Updated: Where does the money go?

UPDATE: Our comprehensive and award-winning budget book is now available for your review. At 228 pages, is contains all the financial facts you could want for fiscal year 2013-14.

DOWNLOAD the FY2013-14 Budget Book
(PDF – 33.8MB)

Contained within the budget book is a greatly expanded version of our original post, the 2012-13 School Year Expenditure Analysis. It gives an in-depth (50 page) look at all of the money spent from the Metro Schools operating budget and grants.

For the sake of convenience, we’ve broken it out into a separate document.

DOWNLOAD the SY2012-13 Budget Analysis
(PDF – 2.1MB)


PREVIOUSLY:

Let’s look at the facts of public education funding in Nashville.

Here is a breakdown of the 2012-13 operating budget:

  • $714 million – 2012-13 District Operating Budget
  • $441 million – Amount sent directly to district-run schools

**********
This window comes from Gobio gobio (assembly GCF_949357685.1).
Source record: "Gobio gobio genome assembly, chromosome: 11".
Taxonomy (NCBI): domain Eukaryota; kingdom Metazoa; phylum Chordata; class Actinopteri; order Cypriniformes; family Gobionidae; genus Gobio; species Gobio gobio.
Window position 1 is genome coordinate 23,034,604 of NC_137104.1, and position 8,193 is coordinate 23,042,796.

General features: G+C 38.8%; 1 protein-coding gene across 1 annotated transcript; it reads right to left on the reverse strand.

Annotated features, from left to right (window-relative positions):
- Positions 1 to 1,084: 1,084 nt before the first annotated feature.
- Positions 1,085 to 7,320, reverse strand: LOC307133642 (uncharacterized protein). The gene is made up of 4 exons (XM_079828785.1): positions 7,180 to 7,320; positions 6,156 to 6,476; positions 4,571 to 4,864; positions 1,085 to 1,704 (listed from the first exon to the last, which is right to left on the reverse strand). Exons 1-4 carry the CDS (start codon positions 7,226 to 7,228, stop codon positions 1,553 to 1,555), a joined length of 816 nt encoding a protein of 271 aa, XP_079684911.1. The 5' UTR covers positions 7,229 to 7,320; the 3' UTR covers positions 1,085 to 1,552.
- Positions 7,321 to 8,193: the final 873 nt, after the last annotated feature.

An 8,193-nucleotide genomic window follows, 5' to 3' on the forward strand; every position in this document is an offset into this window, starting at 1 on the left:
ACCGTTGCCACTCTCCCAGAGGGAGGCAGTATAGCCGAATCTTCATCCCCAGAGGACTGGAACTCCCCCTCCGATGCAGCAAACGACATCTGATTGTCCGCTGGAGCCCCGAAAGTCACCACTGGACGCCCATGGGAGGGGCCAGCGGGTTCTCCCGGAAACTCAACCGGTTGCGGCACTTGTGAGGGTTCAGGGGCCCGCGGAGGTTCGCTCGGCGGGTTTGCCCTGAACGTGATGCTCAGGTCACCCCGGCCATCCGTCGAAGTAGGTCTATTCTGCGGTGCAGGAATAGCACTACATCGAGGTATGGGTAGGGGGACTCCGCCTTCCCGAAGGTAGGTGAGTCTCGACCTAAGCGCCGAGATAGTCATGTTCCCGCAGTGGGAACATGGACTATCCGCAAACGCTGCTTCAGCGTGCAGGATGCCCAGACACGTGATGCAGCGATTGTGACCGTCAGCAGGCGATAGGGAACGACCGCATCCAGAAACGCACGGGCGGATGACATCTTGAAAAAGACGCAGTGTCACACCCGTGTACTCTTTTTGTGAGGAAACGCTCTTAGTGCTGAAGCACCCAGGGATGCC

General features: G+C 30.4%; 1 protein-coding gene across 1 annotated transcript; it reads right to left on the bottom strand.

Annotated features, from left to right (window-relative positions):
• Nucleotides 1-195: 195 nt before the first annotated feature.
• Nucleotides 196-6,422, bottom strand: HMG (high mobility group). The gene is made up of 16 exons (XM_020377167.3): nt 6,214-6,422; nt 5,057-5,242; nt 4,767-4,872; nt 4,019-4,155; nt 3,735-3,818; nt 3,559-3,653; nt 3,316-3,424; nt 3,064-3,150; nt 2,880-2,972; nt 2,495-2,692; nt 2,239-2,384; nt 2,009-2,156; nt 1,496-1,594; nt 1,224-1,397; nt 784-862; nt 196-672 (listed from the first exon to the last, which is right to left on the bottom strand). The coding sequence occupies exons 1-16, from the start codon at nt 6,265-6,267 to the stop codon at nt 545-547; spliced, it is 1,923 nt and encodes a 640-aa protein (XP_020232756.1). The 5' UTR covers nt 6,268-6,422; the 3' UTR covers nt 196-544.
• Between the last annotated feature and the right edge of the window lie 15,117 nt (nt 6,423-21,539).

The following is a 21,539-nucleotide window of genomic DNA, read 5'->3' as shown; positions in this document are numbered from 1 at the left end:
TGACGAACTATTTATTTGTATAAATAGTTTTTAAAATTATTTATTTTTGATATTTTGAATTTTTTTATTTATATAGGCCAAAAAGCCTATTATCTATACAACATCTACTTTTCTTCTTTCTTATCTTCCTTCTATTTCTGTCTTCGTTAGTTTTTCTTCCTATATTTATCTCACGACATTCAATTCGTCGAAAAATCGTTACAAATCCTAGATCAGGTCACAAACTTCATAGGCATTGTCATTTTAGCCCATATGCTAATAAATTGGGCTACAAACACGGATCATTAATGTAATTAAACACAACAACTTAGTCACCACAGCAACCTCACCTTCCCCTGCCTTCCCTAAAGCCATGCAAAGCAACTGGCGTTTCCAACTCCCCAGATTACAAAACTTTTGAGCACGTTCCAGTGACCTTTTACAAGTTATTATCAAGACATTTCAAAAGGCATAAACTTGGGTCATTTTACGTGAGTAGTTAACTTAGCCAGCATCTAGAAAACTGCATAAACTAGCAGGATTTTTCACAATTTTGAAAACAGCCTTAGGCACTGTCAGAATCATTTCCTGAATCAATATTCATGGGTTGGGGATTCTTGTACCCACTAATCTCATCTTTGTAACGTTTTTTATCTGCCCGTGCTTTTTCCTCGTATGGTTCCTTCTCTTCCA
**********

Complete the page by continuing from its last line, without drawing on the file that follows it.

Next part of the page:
• $28.2 million  – Amount sent to charter schools
  • $163.3 – million – Amount spent on school-specific operations and instructional support services like transportation, maintenance, custodial and grounds, IT
  • $41.4 million – Amount spent on Board of Education, Human Capital, Finance and Purchasing, instructional departments and other central support functions
  • $39.2 million – Amount spent on retiree benefits, pension and debt service

When those are added together, they give a great deal more context:

  • Including charter schools, nearly 66% of resources serve schools directly.
  • Including school specific services like transportation and maintenance, more than 88% of MNPS expenditures flow to schools to provide and support instruction.

In chart form:

Directly to District-run Schools $441,107,943 61.7% All school-based staff such as teachers, principals, counselors, librarians, bookkeepers, etc.
Centrally Managed, School-based Services $163,348,961 22.9% Transportation, maintenance, custodial, utilities, textbooks, and itinerant social workers, psychologists, and other
Central Services $41,458,693 5.8% Board, Superintendent, Finance, Purchasing, HR, Leadership & Learning Supervision, other centralized services (e.g., most of IT/data warehouse)